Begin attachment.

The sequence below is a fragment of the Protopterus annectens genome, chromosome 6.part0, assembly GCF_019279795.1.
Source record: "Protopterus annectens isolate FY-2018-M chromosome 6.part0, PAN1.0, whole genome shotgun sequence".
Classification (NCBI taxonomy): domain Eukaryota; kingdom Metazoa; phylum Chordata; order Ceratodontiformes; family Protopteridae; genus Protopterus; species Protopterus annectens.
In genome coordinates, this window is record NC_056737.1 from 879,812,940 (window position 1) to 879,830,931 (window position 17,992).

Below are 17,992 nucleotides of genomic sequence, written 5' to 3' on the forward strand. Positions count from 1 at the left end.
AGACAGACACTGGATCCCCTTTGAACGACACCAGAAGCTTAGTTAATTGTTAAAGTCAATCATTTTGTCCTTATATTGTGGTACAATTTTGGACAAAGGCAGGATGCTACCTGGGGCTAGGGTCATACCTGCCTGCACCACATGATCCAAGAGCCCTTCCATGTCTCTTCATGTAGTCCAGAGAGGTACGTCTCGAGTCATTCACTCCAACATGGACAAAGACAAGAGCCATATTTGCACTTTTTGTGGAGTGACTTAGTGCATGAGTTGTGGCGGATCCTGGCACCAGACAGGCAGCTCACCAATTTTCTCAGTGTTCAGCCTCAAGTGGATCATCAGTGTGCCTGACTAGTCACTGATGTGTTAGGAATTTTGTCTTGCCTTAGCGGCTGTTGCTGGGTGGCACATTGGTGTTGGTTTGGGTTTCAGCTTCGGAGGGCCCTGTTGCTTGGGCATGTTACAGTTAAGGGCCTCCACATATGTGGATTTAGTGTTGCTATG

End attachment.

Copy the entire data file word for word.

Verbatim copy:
The sequence below is a fragment of the Protopterus annectens genome, chromosome 6.part0, assembly GCF_019279795.1.
Source record: "Protopterus annectens isolate FY-2018-M chromosome 6.part0, PAN1.0, whole genome shotgun sequence".
Classification (NCBI taxonomy): domain Eukaryota; kingdom Metazoa; phylum Chordata; order Ceratodontiformes; family Protopteridae; genus Protopterus; species Protopterus annectens.
In genome coordinates, this window is record NC_056737.1 from 879,812,940 (window position 1) to 879,830,931 (window position 17,992).

Below are 17,992 nucleotides of genomic sequence, written 5' to 3' on the forward strand. Positions count from 1 at the left end.
AGACAGACACTGGATCCCCTTTGAACGACACCAGAAGCTTAGTTAATTGTTAAAGTCAATCATTTTGTCCTTATATTGTGGTACAATTTTGGACAAAGGCAGGATGCTACCTGGGGCTAGGGTCATACCTGCCTGCACCACATGATCCAAGAGCCCTTCCATGTCTCTTCATGTAGTCCAGAGAGGTACGTCTCGAGTCATTCACTCCAACATGGACAAAGACAAGAGCCATATTTGCACTTTTTGTGGAGTGACTTAGTGCATGAGTTGTGGCGGATCCTGGCACCAGACAGGCAGCTCACCAATTTTCTCAGTGTTCAGCCTCAAGTGGATCATCAGTGTGCCTGACTAGTCACTGATGTGTTAGGAATTTTGTCTTGCCTTAGCGGCTGTTGCTGGGTGGCACATTGGTGTTGGTTTGGGTTTCAGCTTCGGAGGGCCCTGTTGCTTGGGCATGTTACAGTTAAGGGCCTCCACATATGTGGATTTAGTGTTGCTATG